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Science Olympiad
Phylum Heterokontophyta
Diatoms (Phylum Heterokontophyta formerly Chrysophyta) make their first appearance during the Jurassic. Diatoms are unicellular or colonial eukaryotic phytoplankton. Diatoms are the most successful of the phytoplankton in today’s oceans in terms of biomass and net primary production. Diatoms are encased in a two-part, asymmetrical silica cell wall. The two halves of the silica case fit together like the parts of a petri dish. The diatom’s silica shell is called a frustule.

Diatoms are not only major primary producers in oceans, especially in cold marine environments, they also make up the base of the food chain for many freshwater environments. The deposition of large numbers of diatoms can create the rock diatomite or diatomaceous earth. Diatomaceous earth is mined commercially and used as a filtering material, mineral filler, and fine abrasive. Fossil diatoms can be used for a multitude of purposes (Prothero, 1998, p 206):

  • late Cretaceous and Cenozoic biostratigraphic indicators
  • paleoenvironmental indicators for temperature, salinity, pH, and fertility of ancient lake environments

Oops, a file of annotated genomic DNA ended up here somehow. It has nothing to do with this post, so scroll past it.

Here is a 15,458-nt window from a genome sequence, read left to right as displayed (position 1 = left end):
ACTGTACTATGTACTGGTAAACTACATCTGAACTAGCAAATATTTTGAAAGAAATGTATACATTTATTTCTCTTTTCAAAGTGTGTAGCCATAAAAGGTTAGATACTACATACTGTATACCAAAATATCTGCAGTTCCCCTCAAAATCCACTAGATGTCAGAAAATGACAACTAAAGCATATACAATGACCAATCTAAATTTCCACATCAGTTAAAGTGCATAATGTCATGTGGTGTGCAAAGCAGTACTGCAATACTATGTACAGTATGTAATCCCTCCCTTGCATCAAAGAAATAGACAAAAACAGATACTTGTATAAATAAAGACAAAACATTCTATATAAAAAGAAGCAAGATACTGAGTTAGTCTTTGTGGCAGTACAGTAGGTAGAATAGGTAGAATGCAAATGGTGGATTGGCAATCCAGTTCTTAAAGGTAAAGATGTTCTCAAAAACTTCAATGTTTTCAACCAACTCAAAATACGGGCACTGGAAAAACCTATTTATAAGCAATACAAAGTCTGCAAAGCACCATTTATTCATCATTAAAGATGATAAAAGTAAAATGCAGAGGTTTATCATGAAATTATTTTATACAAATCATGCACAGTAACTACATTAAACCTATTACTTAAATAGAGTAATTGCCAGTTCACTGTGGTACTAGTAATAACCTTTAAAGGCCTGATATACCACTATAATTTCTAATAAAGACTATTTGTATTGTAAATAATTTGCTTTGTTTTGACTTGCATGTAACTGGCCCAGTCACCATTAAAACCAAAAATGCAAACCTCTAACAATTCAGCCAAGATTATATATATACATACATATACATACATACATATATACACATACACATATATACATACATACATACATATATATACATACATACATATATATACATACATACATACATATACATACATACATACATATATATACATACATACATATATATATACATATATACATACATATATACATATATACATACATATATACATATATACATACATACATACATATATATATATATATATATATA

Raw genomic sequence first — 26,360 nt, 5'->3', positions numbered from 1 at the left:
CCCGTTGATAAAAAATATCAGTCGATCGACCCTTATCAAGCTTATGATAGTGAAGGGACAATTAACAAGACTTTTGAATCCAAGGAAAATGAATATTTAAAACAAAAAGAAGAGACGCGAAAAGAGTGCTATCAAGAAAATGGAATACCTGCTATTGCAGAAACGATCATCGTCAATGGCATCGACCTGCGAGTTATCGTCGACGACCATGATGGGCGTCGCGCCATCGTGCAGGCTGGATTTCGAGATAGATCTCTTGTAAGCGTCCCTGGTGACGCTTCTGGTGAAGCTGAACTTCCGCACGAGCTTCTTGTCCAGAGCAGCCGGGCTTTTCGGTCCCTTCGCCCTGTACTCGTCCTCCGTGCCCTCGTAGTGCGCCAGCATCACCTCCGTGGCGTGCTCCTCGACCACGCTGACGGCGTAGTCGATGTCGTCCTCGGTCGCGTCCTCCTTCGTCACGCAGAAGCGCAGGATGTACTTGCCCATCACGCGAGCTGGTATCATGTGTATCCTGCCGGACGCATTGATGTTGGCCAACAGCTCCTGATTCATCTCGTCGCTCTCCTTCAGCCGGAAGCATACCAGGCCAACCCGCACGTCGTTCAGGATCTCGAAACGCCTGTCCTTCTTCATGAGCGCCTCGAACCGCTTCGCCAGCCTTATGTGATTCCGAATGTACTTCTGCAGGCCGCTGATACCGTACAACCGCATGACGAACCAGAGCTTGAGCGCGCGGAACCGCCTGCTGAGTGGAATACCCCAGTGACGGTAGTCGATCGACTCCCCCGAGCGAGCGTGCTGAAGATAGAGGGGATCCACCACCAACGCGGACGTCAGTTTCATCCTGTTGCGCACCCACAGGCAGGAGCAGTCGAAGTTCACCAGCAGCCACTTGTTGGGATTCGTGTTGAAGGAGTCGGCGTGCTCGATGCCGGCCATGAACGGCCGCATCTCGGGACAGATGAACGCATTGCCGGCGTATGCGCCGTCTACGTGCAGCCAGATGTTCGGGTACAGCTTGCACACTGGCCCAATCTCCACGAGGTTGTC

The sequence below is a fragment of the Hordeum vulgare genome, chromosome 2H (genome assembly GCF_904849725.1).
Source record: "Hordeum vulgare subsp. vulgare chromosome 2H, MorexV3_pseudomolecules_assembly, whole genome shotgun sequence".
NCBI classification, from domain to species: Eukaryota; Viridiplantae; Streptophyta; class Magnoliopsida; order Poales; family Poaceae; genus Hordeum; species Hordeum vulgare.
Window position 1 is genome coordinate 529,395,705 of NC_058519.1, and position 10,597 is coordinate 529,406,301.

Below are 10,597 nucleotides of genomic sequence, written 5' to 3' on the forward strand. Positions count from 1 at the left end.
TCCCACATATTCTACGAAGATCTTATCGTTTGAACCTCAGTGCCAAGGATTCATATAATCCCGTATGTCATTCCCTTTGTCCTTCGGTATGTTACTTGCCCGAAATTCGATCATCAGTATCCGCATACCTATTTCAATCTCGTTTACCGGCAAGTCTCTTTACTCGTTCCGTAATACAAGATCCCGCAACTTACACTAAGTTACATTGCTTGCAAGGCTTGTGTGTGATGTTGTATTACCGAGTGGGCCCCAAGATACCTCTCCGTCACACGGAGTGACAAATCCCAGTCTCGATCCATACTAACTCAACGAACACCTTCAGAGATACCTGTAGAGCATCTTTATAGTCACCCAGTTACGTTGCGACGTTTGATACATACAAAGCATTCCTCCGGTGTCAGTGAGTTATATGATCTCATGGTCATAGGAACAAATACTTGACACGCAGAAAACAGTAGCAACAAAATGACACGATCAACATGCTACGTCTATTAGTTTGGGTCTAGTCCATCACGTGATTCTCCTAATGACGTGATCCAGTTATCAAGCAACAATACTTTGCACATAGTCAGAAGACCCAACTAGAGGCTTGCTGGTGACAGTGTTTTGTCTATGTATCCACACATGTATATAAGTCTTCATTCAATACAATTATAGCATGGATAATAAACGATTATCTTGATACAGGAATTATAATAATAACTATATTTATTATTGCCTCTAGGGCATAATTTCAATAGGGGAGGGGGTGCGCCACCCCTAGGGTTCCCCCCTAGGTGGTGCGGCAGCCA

• used to determine ancient upwelling conditions in marine environments

Evolutionary Shifts In Oceanic Primary Production

Earth's oceans have experienced two major shifts in the composition of primary producers. Initially, cyanobacteria along with other photosynthetic bacteria were the primary producers during the Proterozoic eon. The first shift occurred during the early Paleozoic era when eukaryotic green algae joined cyanobacteria in being major primary producers. The second shift would occur during the Mesozoic era when dinoflagellates and coccolithofores would be joined by diatoms in the Jurassic. Diatoms, dinoflagellates, and coccolithophores would assume their dominant role as the base of many modern marine ecosystems by Cretaceous times. (Knoll, Summons, Waldbauer, and Zumberge, 2007, p. 155).

Click on the word diatom to access images from the Microfossil Image Recovery and Circulation for Learning and Education website. The website will open as a new window.

Science Olympiad Fossil Event

The 2016 Science Olympiad Fossil List includes diatoms under the Kingdom Chromista and class Bacillariophyceae.


Knoll, Summons, Waldbauer, and Zumberge. (2007). The Geological Succession of Primary Producers in the Oceans. In Falkowski, P.G. Knoll, A.H. [Eds] Evolution of Primary Producers in the Sea. (pp. 133-163). China: Elsevier Academic Press.

Olney, M. (2008). MIRACLE: Microfossil Image Recovery and Circulation for Learning and Education: University College London. See:

Prothero, D.R. (1998). Bringing Fossils to Life: An Introduction to Paleobiology. New York: McGraw-Hill.


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